Aivar Jürgenson | Tuna 3 / 2017
This article examines the Estonian August Martin’s activity in Abkhazian domestic politics, including his time as a member of parliament in 1919–1921. This period was important in Abkhazia’s domestic political developments. Abkhazia’s national independence, which had been lost in 1864, was restored in 1918. The highest authority in Abkhazia starting in November of 1917 was the Abkhazian People’s Council — the first Abkhazian parliament in history.
Georgian Mensheviks occupied the territory of Abkhazia in 1918, after which the actual power of the Abkhazian People’s Council as Abkhazia’s lawful parliament started being reduced. Elections for the third composition of the Abkhazian People’s Council were held in early 1919. The country’s Estonian settlers who lived in three villages in the Sukhum district of that time nominated their own list of candidates. August Martin, the local schoolteacher in the Ülem-Linda Estonian settlement who had arrived in Abkhazia in 1915, succeeded in being elected to parliament with the support of Estonians, but also of others.
He formed a separate one-member colonists’ faction that cooperated with proponents of Abkhazian independence and other opposition members in the Abkhazian People’s Council (renamed the People’s Council of Abkhazia in the spring of 1919). Georgian-oriented politicians formed the majority in parliament and pushed through the will of the Georgian occupying authorities. The activity of August Martin as an Abkhazian-oriented member of the opposition was a thorn in the side for them.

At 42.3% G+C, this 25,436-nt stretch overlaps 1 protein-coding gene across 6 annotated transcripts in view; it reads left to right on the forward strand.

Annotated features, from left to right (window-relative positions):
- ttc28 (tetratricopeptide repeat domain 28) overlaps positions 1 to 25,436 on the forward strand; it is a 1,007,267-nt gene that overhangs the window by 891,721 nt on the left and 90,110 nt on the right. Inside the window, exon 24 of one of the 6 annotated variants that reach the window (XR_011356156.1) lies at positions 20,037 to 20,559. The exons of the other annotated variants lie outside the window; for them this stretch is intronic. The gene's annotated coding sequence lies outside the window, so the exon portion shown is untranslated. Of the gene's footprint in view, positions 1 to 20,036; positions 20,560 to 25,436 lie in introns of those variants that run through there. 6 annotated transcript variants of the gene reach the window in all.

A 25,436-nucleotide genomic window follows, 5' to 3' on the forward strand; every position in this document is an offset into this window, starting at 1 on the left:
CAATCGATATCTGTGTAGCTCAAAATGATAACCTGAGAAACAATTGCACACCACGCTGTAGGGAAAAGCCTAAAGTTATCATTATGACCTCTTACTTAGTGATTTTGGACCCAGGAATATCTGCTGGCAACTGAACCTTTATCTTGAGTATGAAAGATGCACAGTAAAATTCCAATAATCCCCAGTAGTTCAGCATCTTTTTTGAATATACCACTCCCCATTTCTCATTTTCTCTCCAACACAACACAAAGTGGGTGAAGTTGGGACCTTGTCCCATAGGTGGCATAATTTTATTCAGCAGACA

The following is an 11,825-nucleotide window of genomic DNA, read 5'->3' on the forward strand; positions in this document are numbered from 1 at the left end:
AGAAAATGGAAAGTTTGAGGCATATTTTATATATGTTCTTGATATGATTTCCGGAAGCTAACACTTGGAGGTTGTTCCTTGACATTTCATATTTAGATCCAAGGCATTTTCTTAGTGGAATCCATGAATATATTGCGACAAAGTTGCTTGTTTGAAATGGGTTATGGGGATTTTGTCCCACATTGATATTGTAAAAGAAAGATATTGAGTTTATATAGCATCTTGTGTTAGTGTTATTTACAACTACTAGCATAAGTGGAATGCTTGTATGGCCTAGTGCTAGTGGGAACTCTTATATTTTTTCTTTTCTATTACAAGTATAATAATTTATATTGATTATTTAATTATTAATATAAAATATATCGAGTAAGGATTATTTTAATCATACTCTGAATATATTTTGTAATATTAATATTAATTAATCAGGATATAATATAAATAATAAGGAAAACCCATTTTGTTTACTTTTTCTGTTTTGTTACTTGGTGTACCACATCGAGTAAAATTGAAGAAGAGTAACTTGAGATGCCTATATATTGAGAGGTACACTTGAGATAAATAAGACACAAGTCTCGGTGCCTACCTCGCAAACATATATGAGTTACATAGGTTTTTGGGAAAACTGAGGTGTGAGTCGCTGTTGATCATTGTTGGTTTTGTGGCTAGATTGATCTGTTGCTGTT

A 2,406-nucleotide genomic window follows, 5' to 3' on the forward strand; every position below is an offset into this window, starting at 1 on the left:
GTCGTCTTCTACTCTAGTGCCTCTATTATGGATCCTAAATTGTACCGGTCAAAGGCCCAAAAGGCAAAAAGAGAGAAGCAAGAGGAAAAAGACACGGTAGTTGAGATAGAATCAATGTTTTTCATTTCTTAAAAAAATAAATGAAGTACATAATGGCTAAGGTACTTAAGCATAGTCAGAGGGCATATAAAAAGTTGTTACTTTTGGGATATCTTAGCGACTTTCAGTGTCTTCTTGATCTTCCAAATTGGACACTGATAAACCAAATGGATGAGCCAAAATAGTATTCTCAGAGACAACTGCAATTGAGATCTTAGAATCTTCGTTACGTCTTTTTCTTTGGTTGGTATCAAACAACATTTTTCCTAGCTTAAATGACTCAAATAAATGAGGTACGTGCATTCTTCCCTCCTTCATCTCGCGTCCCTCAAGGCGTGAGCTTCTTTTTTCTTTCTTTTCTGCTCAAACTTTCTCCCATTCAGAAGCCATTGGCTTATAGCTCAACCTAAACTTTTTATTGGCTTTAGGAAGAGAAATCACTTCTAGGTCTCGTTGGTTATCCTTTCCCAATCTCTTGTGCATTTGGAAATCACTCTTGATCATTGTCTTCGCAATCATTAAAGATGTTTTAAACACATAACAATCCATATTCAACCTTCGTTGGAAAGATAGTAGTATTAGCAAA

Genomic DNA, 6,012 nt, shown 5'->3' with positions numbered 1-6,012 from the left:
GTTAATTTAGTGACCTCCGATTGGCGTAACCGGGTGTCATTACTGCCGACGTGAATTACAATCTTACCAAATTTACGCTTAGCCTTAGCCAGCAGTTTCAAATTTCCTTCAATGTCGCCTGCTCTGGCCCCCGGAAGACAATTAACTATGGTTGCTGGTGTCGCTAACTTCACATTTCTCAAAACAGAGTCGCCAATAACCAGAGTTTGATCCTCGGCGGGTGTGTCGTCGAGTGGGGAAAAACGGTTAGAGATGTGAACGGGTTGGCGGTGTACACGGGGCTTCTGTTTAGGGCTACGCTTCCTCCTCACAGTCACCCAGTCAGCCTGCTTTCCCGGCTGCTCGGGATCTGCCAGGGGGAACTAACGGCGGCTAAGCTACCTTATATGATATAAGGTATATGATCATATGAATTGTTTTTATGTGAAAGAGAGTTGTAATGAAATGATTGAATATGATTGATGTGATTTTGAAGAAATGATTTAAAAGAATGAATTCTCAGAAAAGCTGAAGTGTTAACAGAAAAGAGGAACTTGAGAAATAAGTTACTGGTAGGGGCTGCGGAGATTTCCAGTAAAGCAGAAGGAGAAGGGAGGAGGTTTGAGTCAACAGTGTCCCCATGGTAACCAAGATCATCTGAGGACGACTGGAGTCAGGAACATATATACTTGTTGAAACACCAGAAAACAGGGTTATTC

The Georgian Minister of Internal Affairs Noi Ramišvili also invited Martin to a conversation and applied pressure to him to revise his views. As an Estonian nationalist, August Martin supported the aspirations of the Abkhazian people for sovereignty. When this was no longer politically realistic, he stood for extensive Abkhazian autonomy as part of Georgia. The People’s Council of Abkhazia was dissolved in March of 1921 when Bolshevik forces invaded Abkhazia and Soviet power was declared. August Martin left Abkhazia for Estonia in May of 1921 and continued to work as a schoolteacher. Current Abkhazian historians highly appreciate August Martin’s contribution in standing for Abkhazian autonomy.
His written memoirs of his work in the Abkhazian parliament are also an important historical source, with the help of which to reconstruct the sequence of events in a complicated and significant period for Abkhazia.
Source: Tuna - The historical culture magazine “Tuna” (“Past” in English) has been issued since 1998. The journal is issued by the National Archives with the support of Estonian Cultural Endowment and in co-operation with Tallinn City Archives and the Association of Estonian Archivists.
+ Virumaa kooliõpetajast koduloolane August Martin ja Kaukaasia eestlased [August Martin, a schoolteacher from Virumaa, and Caucasian Estonians], by Aivar Jürgenson [PDF]